Updated: May 8
Harassment, sexual or otherwise and violence is an unstated, invisible but oft-repeated inclusion in the job description of millions of women worldwide. It should not be. Gender based violence including sexual harassment is a barrier that both pushes out and keeps women out of the workforce.
Fuelled by the tireless efforts of women’s rights organisations, momentum garnered by #metoo, the issue is finally emerging from a state of hiding to disclosure to a global treaty adopted recently - the Convention on Violence and Harassment 2019 at the ILO’s 108th session in Geneva. Also called the C 190.
here are six quick facts on C190
1. Adopted on 21st June 2019, the convention is a legally binding instrument that was adopted by 437 votes in favour, 30 abstentions and 7 against. Recommendations are non binding guidelines for ratifying nations
2. Recognises for the first time that violence & harassment in the world of work can constitute a human rights violation…... is unacceptable and incompatible with decent work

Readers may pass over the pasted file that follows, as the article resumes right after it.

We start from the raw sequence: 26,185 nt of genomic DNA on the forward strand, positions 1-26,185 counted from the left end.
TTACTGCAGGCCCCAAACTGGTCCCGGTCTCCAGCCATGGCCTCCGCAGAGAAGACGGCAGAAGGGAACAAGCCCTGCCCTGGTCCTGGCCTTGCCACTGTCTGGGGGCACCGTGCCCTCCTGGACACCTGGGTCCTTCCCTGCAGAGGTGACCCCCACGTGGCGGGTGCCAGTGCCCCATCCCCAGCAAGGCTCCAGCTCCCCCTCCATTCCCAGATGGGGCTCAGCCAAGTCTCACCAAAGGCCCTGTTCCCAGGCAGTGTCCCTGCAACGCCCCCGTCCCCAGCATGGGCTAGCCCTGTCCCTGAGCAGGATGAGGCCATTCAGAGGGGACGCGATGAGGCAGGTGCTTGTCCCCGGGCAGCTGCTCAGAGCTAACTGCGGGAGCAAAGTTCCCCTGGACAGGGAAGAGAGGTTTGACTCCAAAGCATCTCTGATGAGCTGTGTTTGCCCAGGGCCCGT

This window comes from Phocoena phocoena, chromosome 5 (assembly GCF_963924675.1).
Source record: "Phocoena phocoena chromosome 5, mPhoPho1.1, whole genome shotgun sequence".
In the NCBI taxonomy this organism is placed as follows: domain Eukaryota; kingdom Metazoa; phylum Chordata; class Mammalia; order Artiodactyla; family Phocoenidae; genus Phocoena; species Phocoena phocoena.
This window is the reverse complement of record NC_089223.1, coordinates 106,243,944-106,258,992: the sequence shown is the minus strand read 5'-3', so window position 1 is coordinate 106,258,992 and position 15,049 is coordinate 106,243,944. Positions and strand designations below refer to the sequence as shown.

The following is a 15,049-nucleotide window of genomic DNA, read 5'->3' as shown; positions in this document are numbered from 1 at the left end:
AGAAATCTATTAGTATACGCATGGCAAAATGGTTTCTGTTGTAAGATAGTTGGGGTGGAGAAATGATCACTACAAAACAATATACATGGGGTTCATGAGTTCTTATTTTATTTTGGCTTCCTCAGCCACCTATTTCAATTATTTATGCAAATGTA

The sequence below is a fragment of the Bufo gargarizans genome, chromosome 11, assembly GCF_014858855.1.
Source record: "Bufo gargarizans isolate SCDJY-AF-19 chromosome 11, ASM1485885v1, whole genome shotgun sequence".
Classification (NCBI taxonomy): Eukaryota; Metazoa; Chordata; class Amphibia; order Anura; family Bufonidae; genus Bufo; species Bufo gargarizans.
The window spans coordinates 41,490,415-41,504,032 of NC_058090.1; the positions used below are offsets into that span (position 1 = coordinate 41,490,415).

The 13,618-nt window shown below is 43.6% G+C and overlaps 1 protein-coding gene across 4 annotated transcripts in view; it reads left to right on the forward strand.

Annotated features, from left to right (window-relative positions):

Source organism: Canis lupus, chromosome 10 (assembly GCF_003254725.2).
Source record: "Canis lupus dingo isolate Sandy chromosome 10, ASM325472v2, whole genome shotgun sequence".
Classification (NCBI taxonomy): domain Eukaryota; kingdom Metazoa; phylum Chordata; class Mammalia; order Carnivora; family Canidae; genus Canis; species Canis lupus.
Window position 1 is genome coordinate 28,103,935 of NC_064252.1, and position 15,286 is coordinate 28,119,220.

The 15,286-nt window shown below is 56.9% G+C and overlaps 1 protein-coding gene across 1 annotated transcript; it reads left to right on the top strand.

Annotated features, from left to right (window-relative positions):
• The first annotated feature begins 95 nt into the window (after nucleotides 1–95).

3. Provides an inclusive definition for violence and harassment
4. Paves the path and provides guidelines for building a general work environment of zero tolerance against violence and harassment
5. Moves out of the narrow confines of the workplace to consider the world of work in all its current and potential interpretation and recognises the impact of domestic violence against women in the world of work
6. What didn’t find a place in the convention - While C190 recognises the case of women and girls, despite activists having sought the inclusion of references to the vulnerability of LGBTI (lesbian, gay, bisexual, transgender, intersex), it did not find place in the convention text